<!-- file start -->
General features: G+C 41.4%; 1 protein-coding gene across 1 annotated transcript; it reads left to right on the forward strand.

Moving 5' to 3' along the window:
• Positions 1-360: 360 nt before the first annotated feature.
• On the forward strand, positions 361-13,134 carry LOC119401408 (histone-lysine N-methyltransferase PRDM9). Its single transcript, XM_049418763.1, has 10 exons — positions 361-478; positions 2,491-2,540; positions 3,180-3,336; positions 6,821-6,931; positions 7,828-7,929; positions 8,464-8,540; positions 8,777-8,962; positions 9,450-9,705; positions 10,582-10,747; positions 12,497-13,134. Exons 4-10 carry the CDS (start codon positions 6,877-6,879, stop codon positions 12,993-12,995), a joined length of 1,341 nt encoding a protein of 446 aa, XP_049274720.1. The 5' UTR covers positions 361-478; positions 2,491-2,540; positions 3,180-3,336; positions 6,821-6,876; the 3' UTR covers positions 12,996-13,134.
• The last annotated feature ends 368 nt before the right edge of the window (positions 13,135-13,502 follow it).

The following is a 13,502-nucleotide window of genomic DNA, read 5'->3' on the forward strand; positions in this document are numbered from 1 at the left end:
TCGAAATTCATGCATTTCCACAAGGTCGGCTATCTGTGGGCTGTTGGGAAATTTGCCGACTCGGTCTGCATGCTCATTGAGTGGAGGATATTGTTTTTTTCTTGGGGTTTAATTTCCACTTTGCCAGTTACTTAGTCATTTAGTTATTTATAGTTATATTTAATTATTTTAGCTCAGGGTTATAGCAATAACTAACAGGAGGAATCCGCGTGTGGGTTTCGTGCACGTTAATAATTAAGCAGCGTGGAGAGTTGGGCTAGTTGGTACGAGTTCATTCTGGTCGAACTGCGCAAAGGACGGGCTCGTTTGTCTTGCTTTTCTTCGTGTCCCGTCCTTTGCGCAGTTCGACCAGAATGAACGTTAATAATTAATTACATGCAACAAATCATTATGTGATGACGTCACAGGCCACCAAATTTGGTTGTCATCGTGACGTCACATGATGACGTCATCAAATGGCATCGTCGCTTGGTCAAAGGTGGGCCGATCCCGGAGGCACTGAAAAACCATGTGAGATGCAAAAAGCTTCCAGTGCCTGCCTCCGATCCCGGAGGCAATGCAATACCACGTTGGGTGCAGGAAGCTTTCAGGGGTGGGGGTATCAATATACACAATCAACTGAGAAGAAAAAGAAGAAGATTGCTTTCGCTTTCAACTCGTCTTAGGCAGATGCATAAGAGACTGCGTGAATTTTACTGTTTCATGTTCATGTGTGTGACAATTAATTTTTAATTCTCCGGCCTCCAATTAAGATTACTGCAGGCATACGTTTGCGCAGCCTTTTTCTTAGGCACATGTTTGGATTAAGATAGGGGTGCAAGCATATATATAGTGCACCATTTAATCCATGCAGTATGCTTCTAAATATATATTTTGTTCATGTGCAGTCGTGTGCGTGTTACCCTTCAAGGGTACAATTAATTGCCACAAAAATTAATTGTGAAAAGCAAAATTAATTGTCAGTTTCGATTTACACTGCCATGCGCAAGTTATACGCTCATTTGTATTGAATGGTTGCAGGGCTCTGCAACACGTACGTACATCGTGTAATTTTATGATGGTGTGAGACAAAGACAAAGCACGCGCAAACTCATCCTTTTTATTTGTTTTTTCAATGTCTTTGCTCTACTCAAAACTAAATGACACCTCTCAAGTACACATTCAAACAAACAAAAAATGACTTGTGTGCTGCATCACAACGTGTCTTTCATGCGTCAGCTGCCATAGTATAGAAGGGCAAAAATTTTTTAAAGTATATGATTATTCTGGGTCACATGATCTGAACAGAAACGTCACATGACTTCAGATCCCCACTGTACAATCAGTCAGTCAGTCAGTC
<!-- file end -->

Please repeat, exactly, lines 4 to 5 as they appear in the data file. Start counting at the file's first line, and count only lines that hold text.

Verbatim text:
• On the forward strand, positions 361-13,134 carry LOC119401408 (histone-lysine N-methyltransferase PRDM9). Its single transcript, XM_049418763.1, has 10 exons — positions 361-478; positions 2,491-2,540; positions 3,180-3,336; positions 6,821-6,931; positions 7,828-7,929; positions 8,464-8,540; positions 8,777-8,962; positions 9,450-9,705; positions 10,582-10,747; positions 12,497-13,134. Exons 4-10 carry the CDS (start codon positions 6,877-6,879, stop codon positions 12,993-12,995), a joined length of 1,341 nt encoding a protein of 446 aa, XP_049274720.1. The 5' UTR covers positions 361-478; positions 2,491-2,540; positions 3,180-3,336; positions 6,821-6,876; the 3' UTR covers positions 12,996-13,134.
• The last annotated feature ends 368 nt before the right edge of the window (positions 13,135-13,502 follow it).